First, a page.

The Blog

Techniques for Home Sutures

Ellis Panetta

We are delighted to present Ellis Panetta's essay "Techniques for Home Sutures," nominated by instructor Elizabeth Weiss, as runner-up for the second annual David Hamilton Undergraduate Creative Writing Prize. This prize is sponsored by anonymous donors who wish to honor the mentorship and support they and other students at the University of Iowa received from Emeritus Professor of English David Hamilton. In addition to publication online, Panetta will be awarded a $250 scholarship.


Montreux Rotholtz’s UNMARK

Jane Huffman

Montreux Rotholtz’s debut poetry collection, Unmark, is puzzling, and like all good puzzles, it challenges the puzzler to slow down and take a hard look. To pluck out a corner from a pile of pieces and lay down an edge. I’m reminded of Mary Szybist’s abecedarian “Girls Overheard While Assembling a Puzzle,” which begins: “Are you sure this blue is the same as the / blue over there?” Unmark asks this question again and again, as Rotholtz probes the connotative and emotional power of the given gestures and objects. Under her discerning floodlight, nothing is sanctified or pure—not girlhood, not beauty, not landscape, not dogma: “Blight of crop / becomes blight of fields becomes just blight.”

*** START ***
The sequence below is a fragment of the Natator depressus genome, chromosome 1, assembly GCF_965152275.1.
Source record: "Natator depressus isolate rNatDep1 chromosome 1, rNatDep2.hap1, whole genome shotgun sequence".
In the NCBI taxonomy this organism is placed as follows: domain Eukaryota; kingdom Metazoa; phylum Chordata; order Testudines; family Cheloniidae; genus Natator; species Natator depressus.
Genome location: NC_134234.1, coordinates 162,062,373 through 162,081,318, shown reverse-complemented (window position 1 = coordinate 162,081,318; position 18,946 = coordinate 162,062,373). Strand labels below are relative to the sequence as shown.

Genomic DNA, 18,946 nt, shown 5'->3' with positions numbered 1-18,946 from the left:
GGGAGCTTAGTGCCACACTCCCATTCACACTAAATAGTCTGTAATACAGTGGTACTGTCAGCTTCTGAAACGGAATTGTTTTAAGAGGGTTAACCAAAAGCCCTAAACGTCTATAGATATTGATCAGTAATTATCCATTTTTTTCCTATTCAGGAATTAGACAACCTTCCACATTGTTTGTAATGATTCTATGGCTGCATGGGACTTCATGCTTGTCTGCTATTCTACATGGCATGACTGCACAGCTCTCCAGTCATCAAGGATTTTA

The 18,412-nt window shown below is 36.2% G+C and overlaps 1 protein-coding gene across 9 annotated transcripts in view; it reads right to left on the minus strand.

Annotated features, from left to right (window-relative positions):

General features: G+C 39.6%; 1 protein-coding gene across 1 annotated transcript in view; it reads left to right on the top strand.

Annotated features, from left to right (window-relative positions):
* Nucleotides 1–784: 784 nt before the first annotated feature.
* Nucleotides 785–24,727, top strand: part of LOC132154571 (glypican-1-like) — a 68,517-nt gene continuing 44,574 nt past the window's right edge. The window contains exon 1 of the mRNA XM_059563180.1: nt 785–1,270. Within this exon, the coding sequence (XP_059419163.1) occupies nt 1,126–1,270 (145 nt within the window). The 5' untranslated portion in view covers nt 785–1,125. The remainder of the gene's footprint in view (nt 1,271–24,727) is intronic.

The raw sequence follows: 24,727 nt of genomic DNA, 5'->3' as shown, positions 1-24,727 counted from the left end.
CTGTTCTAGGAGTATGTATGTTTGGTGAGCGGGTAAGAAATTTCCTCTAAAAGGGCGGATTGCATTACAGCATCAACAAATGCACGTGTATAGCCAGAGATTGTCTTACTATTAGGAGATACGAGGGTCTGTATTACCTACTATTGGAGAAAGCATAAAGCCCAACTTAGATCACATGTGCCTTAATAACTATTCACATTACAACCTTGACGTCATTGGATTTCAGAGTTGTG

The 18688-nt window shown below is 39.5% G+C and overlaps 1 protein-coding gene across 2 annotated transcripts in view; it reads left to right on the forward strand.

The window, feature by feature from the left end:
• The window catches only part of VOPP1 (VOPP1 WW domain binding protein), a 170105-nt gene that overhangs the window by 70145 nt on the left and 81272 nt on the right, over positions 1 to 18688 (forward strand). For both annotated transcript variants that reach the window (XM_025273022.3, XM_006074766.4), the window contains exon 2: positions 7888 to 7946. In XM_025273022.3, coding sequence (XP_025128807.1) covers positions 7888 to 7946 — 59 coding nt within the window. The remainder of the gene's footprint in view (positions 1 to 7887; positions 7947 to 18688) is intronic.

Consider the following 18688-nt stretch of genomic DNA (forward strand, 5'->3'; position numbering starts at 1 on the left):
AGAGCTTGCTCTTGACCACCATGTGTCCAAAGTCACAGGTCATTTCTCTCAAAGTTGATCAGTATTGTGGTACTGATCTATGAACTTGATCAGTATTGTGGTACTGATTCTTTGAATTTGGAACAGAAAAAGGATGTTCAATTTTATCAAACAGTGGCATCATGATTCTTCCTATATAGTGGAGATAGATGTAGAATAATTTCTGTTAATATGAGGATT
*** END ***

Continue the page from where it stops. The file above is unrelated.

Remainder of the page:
Rachel Z. Arndt's BEYOND MEASURE

Anya Ventura

Rachel Arndt’s brilliant debut collection, Beyond Measure, explores the idea of “the quantified self," the movement which purports to grant “self-knowledge through numbers.” Overwriting any sentimentalized notion of a unique and irreducible “I,” the self as the sum of private thoughts, Arndt’s “I” is instead an assemblage of data: sleep stats, Airbnb ratings and Tinder likes, pounds weighed and sweat leaked, to-do lists and domestic routines that function like algorithms. This “I” is the circuitry of feedback loops, the precise circling currents of inputs and outputs, the “I” as digital accumulation. In the opening essay, as she attempts to cure her narcolepsy, Arndt writes: “In the sleep lab I let myself become an object . . .

Heather Derr-Smith's THRUST

Thomas Simpson

Heather Derr-Smith’s fourth collection Thrust, winner of Persea Books’s Lexi Rudnitsky Prize, is a volume of exorcism and ecstasy, of violence and desire. It takes her out of some of her earlier work’s terrain—the refugee camps of Syria and Bosnia-Herzegovina—and into ruins far closer to home: the American South, where her speaker was conceived in distinctly American sin. The broken lines of her opener, “Hide Out,” hint that what’s to come is lethally perverse. It’s the only sort of warning we get before the speaker takes us by the hand into the wilderness of eastern Virginia (“all of it battlefield”), where an overpowering older boy “made for coming like a second coming” sexually abuses her as a child.


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